Looking back on that time, the thing that amazes me most is how normal we all acted. As if it were perfectly normal that my my mom would have a black eye periodically. Like there was nothing out of the ordinary that the cars would be smashed up from an altercation that ended up with John driving his car into the back of Mom’s car and holding down the gas as she held down her brake. It must have torn her up inside. After her third marriage, she had gone back to school and managed to get an undergraduate degree in political science while raising two school-aged boys. She had become very active in the feminist movement and had proven to herself, her friends and her family that she was smart, independent and capable. Given the paucity of jobs for political science graduates, she ended up as a district manager for a newspaper in Ypsilanti, Michigan and then decided to move back the tiny town of Michigan Center where her parents lived. Shortly after the move, my half-brother moved out to live with his dad so it was just the two of us in our new house in the little backwater town. It was there she met John, a regular at the Page One bar.
When he was sober, John was a very engaging and charming man. He had a winning smile and a twinkle in his eye that certainly caught the eye of many of the women who hadn’t been able to escape the small town life of Michigan Center. When my mother happened along, she noticed him and he most certainly noticed her. She was brassy. She shot pool. And, unlike many of the other barflies at the Page One, she was intelligent. They worked their charms on each other and soon were living together.
Some people get sappy when they get drunk. Some people get overly jolly. Not John. John got mean. He got into fights at the bar. He argued with people. And, once he moved in with us, he hit my Mom.
For Mom, his punches knocked her out of the ring. Nothing in her life prepared her for how to deal with this. While many battered women stay in abusive marriages for the sake of their kids and because they have no other alternatives, my mom had been on her own before meeting John and was perfectly capable of being on her own again. Yet something kept her from leaving him, even after he had hit her more than once. In completely foreign territory and in her manic state, she allowed herself to deny all the bad things that were happening and enjoy all of the good things that the new relationship had to offer. It was only later, after getting married and committing herself to the relationship, that she “woke up” and realized the situation she was in. After spending many years becoming independent and proving to herself that she could do whatever she wanted, she was now married to a wife-beater, had what seemed to be very limited options and had compromised nearly everything she had come to believe in. To add insult to injury, she had given her teen-aged son front row seats to the entire thing.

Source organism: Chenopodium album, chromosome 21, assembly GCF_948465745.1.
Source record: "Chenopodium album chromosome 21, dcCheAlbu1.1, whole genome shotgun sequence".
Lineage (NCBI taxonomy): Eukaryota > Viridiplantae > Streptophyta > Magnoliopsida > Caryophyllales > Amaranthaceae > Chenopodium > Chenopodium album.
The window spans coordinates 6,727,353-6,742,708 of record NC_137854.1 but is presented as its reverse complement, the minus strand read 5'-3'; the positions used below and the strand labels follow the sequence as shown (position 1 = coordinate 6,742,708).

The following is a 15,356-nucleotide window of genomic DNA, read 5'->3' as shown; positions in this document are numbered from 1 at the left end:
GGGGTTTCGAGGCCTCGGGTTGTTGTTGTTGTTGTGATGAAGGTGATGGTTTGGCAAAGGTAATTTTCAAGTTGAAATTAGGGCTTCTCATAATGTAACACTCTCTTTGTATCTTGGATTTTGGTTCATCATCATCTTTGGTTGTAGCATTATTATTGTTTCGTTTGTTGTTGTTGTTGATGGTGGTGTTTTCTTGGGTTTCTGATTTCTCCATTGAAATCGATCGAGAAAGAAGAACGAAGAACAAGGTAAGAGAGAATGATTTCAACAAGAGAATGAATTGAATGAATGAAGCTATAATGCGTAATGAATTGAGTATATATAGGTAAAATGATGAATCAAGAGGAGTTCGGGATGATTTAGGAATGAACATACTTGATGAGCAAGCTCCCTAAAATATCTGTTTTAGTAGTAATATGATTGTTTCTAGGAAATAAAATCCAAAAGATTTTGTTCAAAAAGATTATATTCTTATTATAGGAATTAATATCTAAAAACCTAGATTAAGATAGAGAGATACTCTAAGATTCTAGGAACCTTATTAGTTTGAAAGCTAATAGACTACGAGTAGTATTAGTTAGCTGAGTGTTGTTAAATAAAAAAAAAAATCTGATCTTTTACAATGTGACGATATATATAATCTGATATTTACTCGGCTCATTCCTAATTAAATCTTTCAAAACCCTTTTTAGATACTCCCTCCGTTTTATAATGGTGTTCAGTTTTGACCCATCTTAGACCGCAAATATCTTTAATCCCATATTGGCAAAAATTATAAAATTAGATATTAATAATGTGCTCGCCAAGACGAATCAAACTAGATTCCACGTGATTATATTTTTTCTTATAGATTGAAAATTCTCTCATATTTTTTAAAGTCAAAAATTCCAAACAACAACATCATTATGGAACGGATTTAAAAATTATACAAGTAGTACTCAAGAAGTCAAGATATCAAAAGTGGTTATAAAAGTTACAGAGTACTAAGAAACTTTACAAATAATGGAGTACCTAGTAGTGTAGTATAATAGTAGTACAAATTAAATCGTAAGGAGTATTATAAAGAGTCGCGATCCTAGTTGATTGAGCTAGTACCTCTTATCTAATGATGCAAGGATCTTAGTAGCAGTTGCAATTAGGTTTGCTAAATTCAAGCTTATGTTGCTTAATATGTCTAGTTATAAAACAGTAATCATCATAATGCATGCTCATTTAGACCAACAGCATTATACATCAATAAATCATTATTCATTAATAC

It must have been a very difficult moment of realization for her and it happened right before Christmas.
I was very close to both my grandmother and my great-grandmother and spent quite a bit of time with them. In fact, even as a young teen in eighth grade, I would peddle my bicycle to their house every day after school and spend an hour or so visiting with the two of them. My visits were an excuse for them to start cocktail hour and when I got there, they would each make a large tumbler of Kessler’s whiskey and Squirt and we’d look at magazines and catalogs, hook rugs and watch Match Game and Family Feud. As Christmastime approached that year, I began to spend more and more time at my grandparents’ house. Things at my own house were not that great and the familiarity of their home was comforting and safe for me.
One afternoon a few days before Christmas, my grandmother came home from the grocery store and found a note on the counter:
I’m going to be gone for awhile. Please take good care of Chris.
My grandmother’s face faltered for only a moment then she said, “Okay, looks like you’re having dinner with us tonight. Let’s go out to eat! Where would you like to go?”
But her breezy words couldn’t hide from me what I knew in the pit of my stomach was obvious. My Mom was not going to be back that night and, given her past, this note did not bode well for her mental state. For a while I pretended not to notice the hidden message I couldn’t miss in my Mom’s note. My grandma’s behavior made it clear to me that she hadn’t missed it either. Finally, it was too much for me and I went back to my Grandma with the note in my hand.